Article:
The Sicilian Girl

In 1991, 17-year-old Rita Atria visits a tireless anti-Mafia judge to denounce the organization responsible for the murders of her father and brother. Using meticulously recorded information from years of diary-keeping, Rita’s testimony is the linchpin for securing convictions of numerous figures in the Sicilian mob. Rita is a deep and impetuous heroine, motivated by rage and grief, and Veronica d’Agostino’s remarkable performance conveys all of the character’s complexities. In addition to the film’s nuanced characters, cowriter/director Amenta (who addressed the same true story in a 1997 documentary) vividly documents Sicilian village life and its desecration through cycles of crime and retribution. [Synopsis courtesy of San Francisco Film Society]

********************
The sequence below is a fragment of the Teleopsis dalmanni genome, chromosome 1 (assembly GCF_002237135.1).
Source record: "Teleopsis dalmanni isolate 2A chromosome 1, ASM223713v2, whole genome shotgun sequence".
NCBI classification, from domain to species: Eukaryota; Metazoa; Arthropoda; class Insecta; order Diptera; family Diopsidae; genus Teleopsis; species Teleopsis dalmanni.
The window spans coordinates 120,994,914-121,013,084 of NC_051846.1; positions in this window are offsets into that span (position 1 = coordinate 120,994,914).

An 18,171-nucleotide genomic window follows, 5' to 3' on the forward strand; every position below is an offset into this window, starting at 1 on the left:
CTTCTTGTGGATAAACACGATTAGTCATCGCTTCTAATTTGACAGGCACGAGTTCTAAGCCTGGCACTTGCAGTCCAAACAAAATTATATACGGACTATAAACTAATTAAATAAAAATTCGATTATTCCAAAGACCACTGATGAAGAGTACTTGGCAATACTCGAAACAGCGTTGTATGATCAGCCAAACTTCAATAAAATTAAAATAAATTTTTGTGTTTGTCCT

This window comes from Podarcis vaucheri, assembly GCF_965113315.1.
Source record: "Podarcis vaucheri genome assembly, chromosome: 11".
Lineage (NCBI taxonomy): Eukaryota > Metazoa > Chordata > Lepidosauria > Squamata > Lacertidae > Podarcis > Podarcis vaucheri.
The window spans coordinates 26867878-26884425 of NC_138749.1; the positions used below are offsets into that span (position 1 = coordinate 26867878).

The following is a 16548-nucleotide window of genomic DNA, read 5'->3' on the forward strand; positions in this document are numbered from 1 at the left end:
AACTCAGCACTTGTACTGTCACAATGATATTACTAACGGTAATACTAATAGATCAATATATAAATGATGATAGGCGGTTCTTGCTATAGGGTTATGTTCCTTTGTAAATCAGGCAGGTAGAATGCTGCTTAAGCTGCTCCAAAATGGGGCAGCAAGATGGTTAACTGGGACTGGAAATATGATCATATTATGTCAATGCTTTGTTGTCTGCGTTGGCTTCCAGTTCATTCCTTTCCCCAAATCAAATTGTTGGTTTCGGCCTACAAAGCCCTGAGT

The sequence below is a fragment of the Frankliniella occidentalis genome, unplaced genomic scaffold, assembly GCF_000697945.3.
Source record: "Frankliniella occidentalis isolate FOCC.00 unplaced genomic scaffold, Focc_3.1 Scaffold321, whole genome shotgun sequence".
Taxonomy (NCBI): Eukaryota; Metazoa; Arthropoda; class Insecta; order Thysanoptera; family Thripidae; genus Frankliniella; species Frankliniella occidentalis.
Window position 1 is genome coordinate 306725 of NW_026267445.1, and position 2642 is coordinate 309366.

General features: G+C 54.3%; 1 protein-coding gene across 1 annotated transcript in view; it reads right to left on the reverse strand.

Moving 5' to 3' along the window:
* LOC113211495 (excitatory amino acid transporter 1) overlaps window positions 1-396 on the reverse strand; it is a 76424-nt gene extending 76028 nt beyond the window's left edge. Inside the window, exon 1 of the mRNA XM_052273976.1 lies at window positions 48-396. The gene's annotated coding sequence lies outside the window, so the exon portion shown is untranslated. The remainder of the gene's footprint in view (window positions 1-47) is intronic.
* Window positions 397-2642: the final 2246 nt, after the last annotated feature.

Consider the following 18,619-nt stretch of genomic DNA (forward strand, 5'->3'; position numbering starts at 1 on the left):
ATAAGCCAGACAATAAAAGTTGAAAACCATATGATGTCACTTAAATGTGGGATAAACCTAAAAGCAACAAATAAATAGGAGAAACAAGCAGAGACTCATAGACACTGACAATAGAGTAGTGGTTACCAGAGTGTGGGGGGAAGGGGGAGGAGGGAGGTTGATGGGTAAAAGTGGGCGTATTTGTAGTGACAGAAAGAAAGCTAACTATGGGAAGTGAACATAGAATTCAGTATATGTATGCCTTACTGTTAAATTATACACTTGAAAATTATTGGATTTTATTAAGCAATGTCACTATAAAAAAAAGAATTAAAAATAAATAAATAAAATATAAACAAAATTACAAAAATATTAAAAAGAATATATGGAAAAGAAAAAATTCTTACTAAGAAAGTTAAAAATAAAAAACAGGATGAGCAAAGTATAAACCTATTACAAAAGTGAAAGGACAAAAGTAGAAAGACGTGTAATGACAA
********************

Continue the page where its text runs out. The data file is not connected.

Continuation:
A hitman for the Sicilian Mafia, Salvo is solitary, cold and ruthless. When he sneaks into a house to eliminate a man, he discovers Rita, a young blind girl who powerlessly stands by while her brother is assassinated. Salvo tries to close those disturbing eyes, staring at him yet unseeing. Something impossible happens. Rita’s eyes see for the first time. Salvo decides to spare her life. From then on, these two beings, both haunted by the world they belong to, are linked together forever.